'Placed in Service' Does Not Mean 'Open for Business'

Dennis Zinkevich, CPA
Published Date:
Jul 1, 2017

On Apr. 13, 2017, the IRS issued an official Action on Decision (“AoD”) regarding its defeat in Stine, LLC v. United States. Stine addressed whether a building can be considered to be “placed in service”—meaning it is substantially complete and in a state of readiness and availability to carry out its specified function—before it is “open for business” for purposes of depreciation and the special Gulf Opportunity Zone (“Go Zone”) bonus depreciation. The IRS’s general position in the past has been that “placed in service” means “open for business,” and the agency decided in this instance that the taxpayer’s buildings were not open for business prior to the Go Zone allowance deadline of Dec. 31 and, as a result, not yet placed in service.

The facts of the case were as follows: In 2008, the taxpayer constructed two buildings to sell home building materials and supplies for its retail store operations. The taxpayer was intent on placing the buildings in service in order to apply the Go Zone bonus depreciation on its tax return prior the bonus’s expiration on Dec. 31. The taxpayer elected to apply the Go Zone bonus depreciation on its tax return, which resulted in substantial net operating losses that were then carried back. Prior to the end of the tax year, the taxpayer received a limited 30-day Certificate of Occupancy (“CO”) for the building locations in question, which allowed the buildings to store and house equipment, racks, shelving, and merchandise and hire employees to install and stock them. The CO, however, did not allow any customers to be on the premises of the retail locations—thus, the buildings were not open to the public by the end of the tax year.      

Upon audit of the taxpayer, the IRS disallowed the depreciation and the Go Zone bonus, asserting that the buildings were not open for business prior to Dec. 31 and therefore were not placed in service. Based on that reasoning, the IRS assessed additional tax. The taxpayer proceeded to pay the tax and then sued for the refund. The court sided with the taxpayer and allowed the depreciation and the bonus deductions for the two retail locations. The IRS then issued the AoD, expressing disagreement with the court’s decision and stating its intent to take the same stance in future cases regarding the definition of when a building is considered placed in service.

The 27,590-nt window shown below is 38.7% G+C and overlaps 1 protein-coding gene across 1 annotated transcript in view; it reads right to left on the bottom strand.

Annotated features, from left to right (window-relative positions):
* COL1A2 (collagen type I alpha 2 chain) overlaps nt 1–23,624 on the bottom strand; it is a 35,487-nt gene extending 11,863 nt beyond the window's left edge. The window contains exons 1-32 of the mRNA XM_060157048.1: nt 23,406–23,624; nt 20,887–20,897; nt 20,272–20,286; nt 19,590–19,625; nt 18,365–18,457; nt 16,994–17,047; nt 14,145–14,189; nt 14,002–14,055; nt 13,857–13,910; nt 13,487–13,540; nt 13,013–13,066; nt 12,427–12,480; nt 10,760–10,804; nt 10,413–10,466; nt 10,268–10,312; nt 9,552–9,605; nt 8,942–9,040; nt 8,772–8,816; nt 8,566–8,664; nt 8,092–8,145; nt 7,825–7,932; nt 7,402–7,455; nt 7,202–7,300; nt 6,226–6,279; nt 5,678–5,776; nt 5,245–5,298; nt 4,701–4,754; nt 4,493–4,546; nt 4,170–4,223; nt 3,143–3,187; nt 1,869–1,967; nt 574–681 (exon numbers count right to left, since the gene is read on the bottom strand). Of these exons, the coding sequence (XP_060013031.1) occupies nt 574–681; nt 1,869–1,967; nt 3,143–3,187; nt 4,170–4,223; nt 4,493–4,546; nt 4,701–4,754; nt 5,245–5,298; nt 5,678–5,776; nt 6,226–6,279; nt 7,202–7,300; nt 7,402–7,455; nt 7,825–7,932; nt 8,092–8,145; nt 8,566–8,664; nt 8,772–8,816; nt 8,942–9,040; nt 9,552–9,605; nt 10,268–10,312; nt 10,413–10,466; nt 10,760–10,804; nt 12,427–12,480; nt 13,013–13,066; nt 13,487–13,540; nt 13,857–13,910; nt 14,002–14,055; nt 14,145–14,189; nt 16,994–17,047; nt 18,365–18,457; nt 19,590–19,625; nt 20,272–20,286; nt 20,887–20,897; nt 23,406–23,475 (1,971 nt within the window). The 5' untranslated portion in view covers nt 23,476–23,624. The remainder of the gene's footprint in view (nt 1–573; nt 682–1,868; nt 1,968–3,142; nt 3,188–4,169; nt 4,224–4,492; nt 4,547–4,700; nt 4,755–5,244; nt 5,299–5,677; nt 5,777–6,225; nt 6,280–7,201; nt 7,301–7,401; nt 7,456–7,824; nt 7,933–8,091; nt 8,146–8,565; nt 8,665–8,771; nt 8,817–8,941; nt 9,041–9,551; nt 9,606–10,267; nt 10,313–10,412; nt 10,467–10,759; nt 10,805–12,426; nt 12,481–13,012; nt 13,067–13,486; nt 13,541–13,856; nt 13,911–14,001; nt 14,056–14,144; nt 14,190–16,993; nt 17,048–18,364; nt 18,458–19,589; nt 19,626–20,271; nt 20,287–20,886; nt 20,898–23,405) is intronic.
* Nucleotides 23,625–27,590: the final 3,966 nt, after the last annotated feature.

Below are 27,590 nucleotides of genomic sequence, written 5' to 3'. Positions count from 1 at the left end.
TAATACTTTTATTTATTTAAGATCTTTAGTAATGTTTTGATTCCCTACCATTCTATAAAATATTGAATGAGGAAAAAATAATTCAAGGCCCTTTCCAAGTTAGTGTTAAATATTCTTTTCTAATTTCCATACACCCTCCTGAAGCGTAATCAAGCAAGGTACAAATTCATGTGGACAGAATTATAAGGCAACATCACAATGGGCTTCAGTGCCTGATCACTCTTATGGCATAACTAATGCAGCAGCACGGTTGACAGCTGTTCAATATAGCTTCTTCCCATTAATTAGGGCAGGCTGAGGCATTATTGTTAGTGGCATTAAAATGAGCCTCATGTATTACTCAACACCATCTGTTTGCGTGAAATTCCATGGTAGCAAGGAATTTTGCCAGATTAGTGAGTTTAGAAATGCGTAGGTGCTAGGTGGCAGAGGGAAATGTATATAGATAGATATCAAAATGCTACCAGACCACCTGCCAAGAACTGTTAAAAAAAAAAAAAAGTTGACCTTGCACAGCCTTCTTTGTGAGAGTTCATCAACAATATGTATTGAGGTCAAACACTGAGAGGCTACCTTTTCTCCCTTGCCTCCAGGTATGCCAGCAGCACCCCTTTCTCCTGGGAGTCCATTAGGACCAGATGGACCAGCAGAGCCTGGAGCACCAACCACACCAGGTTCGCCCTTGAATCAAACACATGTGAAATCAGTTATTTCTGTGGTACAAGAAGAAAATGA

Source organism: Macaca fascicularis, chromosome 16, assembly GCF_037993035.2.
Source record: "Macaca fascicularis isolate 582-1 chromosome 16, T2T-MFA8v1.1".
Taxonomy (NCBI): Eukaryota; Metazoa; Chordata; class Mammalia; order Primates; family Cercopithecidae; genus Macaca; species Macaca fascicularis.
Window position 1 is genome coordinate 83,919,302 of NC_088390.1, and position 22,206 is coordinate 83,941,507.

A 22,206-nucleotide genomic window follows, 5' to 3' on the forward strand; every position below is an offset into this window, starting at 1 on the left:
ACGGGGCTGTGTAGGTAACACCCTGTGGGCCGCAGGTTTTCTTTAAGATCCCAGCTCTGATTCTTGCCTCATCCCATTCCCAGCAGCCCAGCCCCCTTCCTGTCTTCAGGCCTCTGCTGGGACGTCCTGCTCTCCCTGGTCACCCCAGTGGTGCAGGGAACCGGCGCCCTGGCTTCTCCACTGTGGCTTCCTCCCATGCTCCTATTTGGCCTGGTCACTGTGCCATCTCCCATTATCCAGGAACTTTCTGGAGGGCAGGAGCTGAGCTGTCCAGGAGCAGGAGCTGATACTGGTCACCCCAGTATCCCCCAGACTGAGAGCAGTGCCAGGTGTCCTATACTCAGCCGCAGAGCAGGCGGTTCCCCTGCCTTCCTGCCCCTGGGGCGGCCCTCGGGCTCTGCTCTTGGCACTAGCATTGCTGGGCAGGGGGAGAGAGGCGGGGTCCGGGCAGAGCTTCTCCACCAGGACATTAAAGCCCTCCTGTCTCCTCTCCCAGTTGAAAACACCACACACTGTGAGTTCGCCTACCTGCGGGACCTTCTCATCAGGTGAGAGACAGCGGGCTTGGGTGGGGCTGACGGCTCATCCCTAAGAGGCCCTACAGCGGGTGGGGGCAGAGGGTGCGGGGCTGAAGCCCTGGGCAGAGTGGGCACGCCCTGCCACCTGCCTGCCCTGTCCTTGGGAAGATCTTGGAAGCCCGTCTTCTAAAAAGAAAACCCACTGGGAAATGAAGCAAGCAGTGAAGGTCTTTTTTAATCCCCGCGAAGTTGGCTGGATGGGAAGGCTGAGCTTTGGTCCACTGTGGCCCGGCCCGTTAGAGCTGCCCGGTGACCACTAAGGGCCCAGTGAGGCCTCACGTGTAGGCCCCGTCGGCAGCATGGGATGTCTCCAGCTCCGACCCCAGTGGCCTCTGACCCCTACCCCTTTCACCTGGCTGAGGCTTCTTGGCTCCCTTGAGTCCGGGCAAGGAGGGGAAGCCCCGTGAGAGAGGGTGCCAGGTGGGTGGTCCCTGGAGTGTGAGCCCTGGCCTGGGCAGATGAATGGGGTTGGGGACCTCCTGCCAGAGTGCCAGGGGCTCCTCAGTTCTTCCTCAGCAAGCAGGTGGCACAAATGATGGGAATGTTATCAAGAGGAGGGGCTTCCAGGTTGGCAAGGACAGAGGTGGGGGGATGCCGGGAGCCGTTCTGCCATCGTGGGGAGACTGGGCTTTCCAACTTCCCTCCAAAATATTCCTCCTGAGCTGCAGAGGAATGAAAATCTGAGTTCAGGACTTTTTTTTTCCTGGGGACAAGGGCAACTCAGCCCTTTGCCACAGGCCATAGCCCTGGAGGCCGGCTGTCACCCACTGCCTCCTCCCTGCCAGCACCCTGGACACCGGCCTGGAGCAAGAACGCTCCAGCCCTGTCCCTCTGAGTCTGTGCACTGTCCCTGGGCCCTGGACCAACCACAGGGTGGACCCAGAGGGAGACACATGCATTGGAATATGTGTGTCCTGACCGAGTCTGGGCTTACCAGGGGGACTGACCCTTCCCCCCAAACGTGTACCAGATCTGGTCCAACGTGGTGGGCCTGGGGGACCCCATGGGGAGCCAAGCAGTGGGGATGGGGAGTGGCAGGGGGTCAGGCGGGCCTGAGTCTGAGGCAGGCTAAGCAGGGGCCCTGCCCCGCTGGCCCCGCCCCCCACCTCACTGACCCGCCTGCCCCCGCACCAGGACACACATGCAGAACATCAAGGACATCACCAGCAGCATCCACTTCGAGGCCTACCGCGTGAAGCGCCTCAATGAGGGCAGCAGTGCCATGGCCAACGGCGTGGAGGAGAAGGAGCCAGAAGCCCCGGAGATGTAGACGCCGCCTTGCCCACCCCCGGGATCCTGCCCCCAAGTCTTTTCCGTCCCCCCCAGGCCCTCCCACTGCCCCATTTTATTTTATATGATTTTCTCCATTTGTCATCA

The seminal question in Stine is: When is a building deemed to be placed in service for the purposes of depreciation? Treasury Regulations section 1.167(a)-11(e), which governs the relevant definition of “placed in service,” has been around for decades and has been the subject of past litigation. Litigation to date, however, has not been concerned with regular buildings—under the regulations, the broad definition of when property is “placed in service” is when the property is in “a condition of readiness and availability for a specifically assigned function.” The regulations state that property is placed in service “when first placed in a condition or state of readiness and availability for a specifically assigned function (emphasis added).”  They further state that “in the case of a factory building, such readiness and availability shall be determined without regard (emphasis added) to whether the machinery or equipment which the building houses . . . has been placed in service.”

The IRS cited several cases to support its position that the timing of “placed in service” occurs after the business is “open for business” because a condition of readiness for specifically assigned functions must be satisfied. The court analyzed all of the government’s cited case precedent, but it found them to be inapplicable to Stine—they did not address the specific facts of the case. When asked about the legal authority to equate “open for business” to “placed in service” during oral argument, the IRS candidly admitted that no such authority “currently exists” as applied to regular buildings. Rather, the IRS, in support of its position, reiterated its reliance on precedent, including several cases dealing with power plants. The IRS also cited Revenue Ruling 76-256 and Revenue Ruling 76-428, which outlined five factors to consider when determining whether a power plant has been “placed in service.”

But in Stine, the question was not about the power plant or a building whose use “is so closely related to the use of the machinery” that “the determination of readiness or availability of the building shall be made by taking into the account the readiness and availability of such machinery or equipment.” Rather, it was a regular building. The IRS’s position, however, appears to be based on comparing the building to a power plant, although the building housing the power-generating equipment clearly falls under the category of buildings closely related to the machinery it houses.

The IRS’s position also appears to be based on cases involving machinery or a non-building structure “placed in service,” like the “unfinished” airplane in Brown v. Commissioner or the “unfinished” runway in Noell v. Commissioner. In Stine, however, the question is when a building is considered placed into service—not when equipment or a single purpose structure was placed into service. After Stine, it seems that the IRS will take the position that even a limited CO will allow a plain, regular building to be considered placed into service.

DennisDennis Zinkevich, CPA, has over 18 years of tax experience in advising wide range of clients in real estate and high technology space. He has BS from Brooklyn College and MS in Tax from Pace University. He can be contacted at denniszin@yahoo.com.

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